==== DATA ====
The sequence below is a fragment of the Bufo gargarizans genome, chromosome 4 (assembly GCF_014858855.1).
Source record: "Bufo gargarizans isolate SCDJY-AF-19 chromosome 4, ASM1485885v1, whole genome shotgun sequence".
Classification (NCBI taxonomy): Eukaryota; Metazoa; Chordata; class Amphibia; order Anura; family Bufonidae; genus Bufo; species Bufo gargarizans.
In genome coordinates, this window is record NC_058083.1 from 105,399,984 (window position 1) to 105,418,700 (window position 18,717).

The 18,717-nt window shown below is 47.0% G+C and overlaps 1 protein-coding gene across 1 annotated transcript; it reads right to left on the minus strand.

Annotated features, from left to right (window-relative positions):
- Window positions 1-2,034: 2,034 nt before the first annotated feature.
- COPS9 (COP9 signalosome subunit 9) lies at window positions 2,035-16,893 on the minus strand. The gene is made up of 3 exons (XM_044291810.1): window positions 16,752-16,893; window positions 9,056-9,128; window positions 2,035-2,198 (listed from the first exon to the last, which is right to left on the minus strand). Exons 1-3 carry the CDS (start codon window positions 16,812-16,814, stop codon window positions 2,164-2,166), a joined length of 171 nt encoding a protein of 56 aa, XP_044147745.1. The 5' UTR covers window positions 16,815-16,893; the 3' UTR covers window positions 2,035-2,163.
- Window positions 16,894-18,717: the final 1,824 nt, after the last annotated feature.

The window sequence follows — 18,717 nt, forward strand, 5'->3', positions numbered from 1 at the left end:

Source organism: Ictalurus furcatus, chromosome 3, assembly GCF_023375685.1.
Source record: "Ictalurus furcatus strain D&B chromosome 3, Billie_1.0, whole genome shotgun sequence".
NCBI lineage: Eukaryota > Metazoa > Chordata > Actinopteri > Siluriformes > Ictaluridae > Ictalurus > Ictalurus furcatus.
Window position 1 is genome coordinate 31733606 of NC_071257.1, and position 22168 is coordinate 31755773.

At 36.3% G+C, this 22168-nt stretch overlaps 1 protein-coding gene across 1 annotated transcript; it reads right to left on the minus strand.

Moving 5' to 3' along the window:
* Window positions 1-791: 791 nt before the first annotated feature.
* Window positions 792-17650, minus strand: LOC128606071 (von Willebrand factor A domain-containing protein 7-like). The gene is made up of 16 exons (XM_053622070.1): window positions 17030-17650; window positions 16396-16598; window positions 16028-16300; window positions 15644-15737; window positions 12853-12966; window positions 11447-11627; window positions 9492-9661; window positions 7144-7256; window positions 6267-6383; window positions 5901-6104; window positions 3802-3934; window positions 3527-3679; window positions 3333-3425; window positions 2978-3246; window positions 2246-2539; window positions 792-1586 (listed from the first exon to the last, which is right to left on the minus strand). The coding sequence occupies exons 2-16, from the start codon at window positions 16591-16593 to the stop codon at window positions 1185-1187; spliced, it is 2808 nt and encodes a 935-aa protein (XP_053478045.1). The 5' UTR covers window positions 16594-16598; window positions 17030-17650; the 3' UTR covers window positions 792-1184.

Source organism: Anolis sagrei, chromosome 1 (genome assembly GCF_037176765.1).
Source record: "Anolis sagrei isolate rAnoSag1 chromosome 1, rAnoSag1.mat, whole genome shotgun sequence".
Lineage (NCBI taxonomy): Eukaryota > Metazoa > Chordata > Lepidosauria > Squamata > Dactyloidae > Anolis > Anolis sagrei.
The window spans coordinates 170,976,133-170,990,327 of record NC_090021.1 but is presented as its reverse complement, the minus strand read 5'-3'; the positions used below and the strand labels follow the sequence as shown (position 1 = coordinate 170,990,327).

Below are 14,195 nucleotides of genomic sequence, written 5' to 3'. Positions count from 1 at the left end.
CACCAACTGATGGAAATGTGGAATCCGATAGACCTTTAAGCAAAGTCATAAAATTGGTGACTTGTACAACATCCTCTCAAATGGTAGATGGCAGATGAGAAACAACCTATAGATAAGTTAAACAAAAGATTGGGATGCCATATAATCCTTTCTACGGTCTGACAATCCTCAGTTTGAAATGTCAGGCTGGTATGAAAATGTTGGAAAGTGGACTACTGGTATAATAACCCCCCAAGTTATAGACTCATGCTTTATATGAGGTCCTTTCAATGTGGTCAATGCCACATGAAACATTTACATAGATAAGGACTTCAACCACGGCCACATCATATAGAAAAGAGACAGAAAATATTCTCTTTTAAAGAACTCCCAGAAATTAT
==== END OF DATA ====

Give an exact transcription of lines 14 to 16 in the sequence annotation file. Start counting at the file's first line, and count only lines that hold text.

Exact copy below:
Window position 1 is genome coordinate 31733606 of NC_071257.1, and position 22168 is coordinate 31755773.

At 36.3% G+C, this 22168-nt stretch overlaps 1 protein-coding gene across 1 annotated transcript; it reads right to left on the minus strand.

Moving 5' to 3' along the window: